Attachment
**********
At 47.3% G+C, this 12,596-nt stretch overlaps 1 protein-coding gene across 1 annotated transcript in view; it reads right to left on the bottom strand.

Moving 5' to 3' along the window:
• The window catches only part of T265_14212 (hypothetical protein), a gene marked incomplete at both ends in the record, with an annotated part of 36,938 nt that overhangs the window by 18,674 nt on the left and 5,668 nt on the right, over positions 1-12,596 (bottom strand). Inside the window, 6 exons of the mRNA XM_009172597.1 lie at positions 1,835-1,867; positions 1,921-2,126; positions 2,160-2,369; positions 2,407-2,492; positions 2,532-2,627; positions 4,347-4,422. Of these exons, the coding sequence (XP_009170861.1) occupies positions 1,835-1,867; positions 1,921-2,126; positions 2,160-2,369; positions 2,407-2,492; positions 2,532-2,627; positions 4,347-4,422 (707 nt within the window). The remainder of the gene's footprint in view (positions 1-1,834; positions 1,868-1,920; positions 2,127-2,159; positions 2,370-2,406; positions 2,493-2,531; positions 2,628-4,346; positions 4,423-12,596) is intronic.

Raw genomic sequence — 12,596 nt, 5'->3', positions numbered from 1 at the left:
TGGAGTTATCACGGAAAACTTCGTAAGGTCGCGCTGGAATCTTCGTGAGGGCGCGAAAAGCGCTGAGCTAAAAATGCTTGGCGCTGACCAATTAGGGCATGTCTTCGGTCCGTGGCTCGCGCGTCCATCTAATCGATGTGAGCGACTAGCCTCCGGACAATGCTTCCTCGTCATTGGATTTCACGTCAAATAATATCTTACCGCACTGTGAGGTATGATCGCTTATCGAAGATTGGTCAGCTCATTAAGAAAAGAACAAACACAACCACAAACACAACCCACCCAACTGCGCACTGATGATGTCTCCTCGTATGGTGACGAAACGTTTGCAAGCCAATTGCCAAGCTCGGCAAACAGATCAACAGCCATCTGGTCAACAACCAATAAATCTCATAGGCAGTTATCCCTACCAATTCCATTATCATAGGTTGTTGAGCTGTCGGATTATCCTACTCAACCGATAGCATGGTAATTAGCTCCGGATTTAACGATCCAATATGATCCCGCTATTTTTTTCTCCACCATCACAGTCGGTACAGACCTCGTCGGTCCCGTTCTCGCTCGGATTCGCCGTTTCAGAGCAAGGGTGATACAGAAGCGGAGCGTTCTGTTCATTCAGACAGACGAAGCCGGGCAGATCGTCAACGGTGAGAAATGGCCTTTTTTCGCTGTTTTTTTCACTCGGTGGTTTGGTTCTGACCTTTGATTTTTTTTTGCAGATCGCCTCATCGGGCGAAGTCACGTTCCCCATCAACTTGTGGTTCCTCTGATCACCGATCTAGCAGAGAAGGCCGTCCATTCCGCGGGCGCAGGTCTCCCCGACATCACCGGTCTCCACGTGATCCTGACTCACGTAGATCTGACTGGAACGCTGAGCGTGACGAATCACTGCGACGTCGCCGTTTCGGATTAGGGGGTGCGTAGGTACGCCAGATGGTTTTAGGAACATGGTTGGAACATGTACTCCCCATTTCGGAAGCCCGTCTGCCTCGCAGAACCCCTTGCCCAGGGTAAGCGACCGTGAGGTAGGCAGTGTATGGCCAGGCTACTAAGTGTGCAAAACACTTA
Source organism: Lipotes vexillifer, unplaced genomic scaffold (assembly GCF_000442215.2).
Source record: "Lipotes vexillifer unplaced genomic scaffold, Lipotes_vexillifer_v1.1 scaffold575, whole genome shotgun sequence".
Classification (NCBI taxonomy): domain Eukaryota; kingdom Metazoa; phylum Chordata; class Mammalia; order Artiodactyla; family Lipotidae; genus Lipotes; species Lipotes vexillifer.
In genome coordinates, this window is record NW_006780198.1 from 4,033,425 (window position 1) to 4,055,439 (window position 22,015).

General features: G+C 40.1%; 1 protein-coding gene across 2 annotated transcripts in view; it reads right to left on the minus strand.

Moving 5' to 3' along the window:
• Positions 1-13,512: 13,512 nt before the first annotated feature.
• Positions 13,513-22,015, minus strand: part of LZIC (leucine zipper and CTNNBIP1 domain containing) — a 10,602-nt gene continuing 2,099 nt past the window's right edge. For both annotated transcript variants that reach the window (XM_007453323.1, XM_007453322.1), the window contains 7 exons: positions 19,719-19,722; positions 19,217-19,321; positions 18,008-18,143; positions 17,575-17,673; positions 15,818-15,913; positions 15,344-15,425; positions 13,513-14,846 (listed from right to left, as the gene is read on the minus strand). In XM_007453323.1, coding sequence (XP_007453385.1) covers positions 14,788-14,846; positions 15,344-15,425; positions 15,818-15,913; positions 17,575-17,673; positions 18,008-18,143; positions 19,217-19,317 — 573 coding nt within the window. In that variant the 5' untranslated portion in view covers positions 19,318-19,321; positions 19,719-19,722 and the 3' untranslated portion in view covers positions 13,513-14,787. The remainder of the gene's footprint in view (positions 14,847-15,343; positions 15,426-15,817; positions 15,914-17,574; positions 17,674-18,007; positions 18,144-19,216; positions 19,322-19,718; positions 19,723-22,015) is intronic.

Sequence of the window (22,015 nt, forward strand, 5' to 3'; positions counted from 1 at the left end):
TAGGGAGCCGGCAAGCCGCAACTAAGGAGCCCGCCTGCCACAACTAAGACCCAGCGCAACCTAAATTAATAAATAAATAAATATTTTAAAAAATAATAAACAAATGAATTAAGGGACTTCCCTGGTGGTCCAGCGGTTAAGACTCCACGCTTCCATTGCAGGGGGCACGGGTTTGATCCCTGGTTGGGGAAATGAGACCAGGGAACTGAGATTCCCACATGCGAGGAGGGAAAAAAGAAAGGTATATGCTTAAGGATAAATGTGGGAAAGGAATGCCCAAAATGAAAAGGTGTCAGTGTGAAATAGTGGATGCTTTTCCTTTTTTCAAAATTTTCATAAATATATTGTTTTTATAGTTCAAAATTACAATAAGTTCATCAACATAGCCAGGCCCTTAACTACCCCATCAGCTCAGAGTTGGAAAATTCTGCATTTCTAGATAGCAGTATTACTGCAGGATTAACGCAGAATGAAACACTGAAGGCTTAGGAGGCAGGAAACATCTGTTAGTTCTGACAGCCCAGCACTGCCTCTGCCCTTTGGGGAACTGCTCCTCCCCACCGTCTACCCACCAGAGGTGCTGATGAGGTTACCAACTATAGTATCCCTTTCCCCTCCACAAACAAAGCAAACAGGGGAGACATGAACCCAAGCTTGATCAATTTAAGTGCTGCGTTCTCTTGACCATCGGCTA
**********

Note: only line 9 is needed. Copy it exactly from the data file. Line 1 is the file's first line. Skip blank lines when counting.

In genome coordinates, this window is record NW_006780198.1 from 4,033,425 (window position 1) to 4,055,439 (window position 22,015).